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The mechanism of triglyceride partitioning - how the ANGPTL3-4-8 system of proteins orchestrates tissue energy distribution.
The incidence of Metabolic Syndrome (MetS) is increasing worldwide and accompanied by elevated risks for cardiovascular disease (CVD) and other subsequent comorbidities. MetS is associated with increased circulating triglycerides. A key enzyme involved in triglyceride (TG) clearance is lipoprotein lipase (LPL) whose activity is modulated by a variety of factors.
Recent literature has identified the importance of angiopoietin-like proteins (ANGPTL) as regulators of LPL activity and has hypothesized a model in which three of these proteins interact with LPL to regulate the partitioning of TG metabolism from adipose to skeletal muscle. The work detailed in this dissertation adds to the model of ANGPTL regulation of LPL by establishing how ANGPTL8 modulates the ability of ANGPTL3 and ANGPTL4 to inhibit LPL activity in the bloodstream and localized environments, respectively.
In the updated model, elevated insulin concentrations result in increased hepatic ANGPTL3/8 secretion and increased ANGPTL4/8 in adipose tissue. ANGPTL3/8 works as an endocrine molecule to inhibit skeletal muscle LPL from hydrolyzing circulating TG. Simultaneously, ANGPTL4/8 works in a paracrine mechanism to bind LPL on the endothelial vasculature adjacent to adipose tissue to alleviate ANGPTL4-mediated LPL inhibition and also prevent ANGPTL3/8 inhibition of localized LPL. Thus, in the postprandial state free fatty acids (FFA) from the hydrolysis of TG are directed into adipocytes for storage.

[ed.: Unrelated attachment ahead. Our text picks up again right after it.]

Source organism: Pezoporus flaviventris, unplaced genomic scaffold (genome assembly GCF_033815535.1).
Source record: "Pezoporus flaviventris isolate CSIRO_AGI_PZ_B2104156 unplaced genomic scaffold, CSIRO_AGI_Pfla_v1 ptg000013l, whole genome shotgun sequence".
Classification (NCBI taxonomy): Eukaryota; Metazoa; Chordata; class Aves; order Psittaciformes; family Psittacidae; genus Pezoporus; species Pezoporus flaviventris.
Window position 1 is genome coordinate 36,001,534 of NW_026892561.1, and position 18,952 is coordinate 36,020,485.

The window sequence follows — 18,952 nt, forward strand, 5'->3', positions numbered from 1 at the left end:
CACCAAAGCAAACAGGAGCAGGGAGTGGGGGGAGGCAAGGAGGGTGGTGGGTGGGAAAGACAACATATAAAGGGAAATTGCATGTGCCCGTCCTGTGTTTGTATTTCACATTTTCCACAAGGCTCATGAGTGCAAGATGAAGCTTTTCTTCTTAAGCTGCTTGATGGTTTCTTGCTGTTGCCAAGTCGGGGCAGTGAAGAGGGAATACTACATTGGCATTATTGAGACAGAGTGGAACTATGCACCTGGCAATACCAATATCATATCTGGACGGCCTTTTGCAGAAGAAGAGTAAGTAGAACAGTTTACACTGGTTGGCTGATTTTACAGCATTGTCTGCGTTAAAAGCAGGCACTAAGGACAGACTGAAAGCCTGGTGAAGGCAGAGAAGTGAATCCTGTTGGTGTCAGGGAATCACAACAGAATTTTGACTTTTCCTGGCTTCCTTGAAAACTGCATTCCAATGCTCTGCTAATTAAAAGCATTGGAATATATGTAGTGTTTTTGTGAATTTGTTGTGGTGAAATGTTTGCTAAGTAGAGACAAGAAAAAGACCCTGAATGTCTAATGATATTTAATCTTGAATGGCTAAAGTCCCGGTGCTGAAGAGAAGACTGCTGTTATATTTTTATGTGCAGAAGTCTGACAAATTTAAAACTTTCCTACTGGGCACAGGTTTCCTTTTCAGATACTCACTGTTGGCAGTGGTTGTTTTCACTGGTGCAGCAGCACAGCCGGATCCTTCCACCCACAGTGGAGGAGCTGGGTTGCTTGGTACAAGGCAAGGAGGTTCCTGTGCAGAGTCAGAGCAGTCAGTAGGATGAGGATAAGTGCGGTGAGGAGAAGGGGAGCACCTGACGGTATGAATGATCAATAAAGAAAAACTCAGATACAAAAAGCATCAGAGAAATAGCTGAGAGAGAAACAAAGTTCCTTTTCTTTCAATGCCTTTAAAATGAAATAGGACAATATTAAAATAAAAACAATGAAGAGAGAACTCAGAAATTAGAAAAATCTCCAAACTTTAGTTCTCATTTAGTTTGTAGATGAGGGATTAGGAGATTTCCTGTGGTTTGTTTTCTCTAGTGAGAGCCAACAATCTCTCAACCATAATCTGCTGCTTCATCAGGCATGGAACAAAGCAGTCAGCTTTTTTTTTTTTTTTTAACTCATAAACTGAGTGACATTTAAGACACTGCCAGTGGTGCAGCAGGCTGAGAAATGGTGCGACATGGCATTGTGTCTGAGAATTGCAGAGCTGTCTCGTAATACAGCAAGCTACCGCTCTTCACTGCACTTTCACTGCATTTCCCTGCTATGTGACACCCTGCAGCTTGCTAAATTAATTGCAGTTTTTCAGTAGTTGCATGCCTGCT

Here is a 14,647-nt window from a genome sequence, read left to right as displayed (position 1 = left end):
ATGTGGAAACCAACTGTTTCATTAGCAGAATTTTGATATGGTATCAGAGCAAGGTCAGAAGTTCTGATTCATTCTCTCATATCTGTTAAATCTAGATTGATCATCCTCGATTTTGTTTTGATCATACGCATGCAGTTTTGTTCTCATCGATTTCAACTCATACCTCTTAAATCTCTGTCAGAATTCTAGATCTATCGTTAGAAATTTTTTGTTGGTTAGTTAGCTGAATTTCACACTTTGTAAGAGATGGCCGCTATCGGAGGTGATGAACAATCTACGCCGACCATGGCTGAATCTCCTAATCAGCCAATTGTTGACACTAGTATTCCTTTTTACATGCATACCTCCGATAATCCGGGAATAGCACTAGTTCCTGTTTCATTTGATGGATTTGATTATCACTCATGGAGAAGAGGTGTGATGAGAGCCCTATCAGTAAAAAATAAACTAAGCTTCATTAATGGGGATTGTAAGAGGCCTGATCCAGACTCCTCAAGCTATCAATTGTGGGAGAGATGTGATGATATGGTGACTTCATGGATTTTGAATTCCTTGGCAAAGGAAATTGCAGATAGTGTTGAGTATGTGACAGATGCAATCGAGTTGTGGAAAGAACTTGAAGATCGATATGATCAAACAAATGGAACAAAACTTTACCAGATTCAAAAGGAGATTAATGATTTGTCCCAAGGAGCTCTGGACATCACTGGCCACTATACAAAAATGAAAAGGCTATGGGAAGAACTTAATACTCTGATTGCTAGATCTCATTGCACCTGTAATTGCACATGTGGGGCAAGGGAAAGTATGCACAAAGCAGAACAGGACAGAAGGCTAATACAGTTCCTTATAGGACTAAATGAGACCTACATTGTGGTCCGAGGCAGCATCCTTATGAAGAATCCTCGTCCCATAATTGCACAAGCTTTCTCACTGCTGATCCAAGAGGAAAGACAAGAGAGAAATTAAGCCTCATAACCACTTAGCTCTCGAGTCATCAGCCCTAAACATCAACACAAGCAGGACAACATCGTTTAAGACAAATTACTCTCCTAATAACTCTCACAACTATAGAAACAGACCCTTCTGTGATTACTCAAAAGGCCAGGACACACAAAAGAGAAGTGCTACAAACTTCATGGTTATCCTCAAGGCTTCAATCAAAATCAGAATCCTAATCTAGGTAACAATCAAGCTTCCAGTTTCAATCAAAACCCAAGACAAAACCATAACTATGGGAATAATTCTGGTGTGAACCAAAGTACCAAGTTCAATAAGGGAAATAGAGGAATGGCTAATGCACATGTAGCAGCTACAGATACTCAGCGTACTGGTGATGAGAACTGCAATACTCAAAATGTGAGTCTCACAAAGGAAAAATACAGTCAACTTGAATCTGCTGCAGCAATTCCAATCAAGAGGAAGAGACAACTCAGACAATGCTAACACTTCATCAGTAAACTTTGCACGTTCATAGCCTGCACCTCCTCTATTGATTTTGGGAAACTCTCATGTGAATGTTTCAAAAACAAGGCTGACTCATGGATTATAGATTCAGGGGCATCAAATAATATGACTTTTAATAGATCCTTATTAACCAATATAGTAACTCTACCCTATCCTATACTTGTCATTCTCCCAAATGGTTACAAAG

Under fasting conditions, ANGPTL8 production is decreased in adipocytes and hepatocytes. This decreased production results in diminished ANGPTL4/8 and ANGPTL3/8 secretion from their respective tissues. As a result, ANGPTL4 inhibits adipocyte localized LPL activity while ANGPTL3 at physiological concentrations has minimal effect on LPL activity. Furthermore, any ANGPTL3/8 which is produced has its LPL-inhibitory ability diminished by the circulating apolipoprotein ApoA5. LPL is more active in skeletal muscle compared to adipose tissue where energy is shunted towards utilization in the muscle and away from storage in adipose tissue. A complete understanding of LPL regulation by ANGPTL proteins can potentially provide therapeutics targets for MetS.